Why the Cold War Ended: A Range of Interpretations

By Ralph Summy; Michael E. Salla | Go to book overview

4
Gorbachev, the Peace Movement, and the Death of Lenin

Jennifer Turpin

The Cold War ended as a result of the intersection of complex social forces: the influence of intellectuals, the international peace movement, Soviet mass media, and Gorbachev. These forces converged, allowing Mikhail Gorbachev to subvert both Marxism-Leninism and the Cold War paradigm in favor of "new thinking."


'NEW THINKING"

"New thinking" was not so new. Perestroika was rooted in Lenin's New Economic Policy (NEP), which advocated a combined socialist and market economy. It also stemmed from the reforms initiated by Nikita Khrushchev from 1953 to 1964 and from the generation of reformists spawned during Khrushchev's "thaw." These members of the intelligentsia called themselves the "children of the Twentieth Party Congress"--the historical event where Khrushchev revealed Stalin's legacy of crimes. Later they became members of Gorbachev's progressive team.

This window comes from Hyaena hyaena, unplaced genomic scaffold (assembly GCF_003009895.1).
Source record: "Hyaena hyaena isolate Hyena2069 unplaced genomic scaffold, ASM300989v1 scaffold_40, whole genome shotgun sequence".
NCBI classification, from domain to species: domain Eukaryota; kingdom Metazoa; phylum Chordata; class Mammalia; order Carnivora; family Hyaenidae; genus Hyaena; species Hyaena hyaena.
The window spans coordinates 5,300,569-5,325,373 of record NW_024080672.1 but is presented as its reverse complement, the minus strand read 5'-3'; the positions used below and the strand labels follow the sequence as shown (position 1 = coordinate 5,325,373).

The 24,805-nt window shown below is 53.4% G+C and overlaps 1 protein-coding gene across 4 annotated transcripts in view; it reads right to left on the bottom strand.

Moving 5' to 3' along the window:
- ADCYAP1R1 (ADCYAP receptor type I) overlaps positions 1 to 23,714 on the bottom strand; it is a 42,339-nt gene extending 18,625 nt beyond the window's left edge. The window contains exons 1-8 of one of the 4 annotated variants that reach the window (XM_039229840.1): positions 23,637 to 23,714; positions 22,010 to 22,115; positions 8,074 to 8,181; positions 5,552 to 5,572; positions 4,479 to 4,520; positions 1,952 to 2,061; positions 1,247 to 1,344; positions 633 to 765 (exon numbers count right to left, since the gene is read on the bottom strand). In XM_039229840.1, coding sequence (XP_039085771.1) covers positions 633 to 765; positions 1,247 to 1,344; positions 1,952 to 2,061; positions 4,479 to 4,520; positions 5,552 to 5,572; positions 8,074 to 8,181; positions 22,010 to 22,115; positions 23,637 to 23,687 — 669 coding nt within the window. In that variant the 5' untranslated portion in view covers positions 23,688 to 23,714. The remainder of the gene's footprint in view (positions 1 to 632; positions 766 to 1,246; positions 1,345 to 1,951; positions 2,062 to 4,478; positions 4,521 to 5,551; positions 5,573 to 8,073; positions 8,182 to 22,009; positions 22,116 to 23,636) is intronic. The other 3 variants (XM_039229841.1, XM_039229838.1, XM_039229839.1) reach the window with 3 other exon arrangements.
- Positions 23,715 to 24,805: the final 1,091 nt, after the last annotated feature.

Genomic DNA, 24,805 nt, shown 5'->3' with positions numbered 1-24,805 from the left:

In addition, "new thinking" should be in part credited to Yuri Andropov. Andropov was known to be a reform-oriented statesman, with ties to younger members of the party. 1 Although his tenure in office was brief, he was responsible for bringing Alexander Yakovlev, the architect of glasnost, back from diplomatic exile in Canada, where he was being punished for offending Brezhnev and his conservative allies. Yakovlev was appointed head of the prestigious Institute for World Economy and International Relations (IMEMO), and was later appointed by Gorbachev to head the Department

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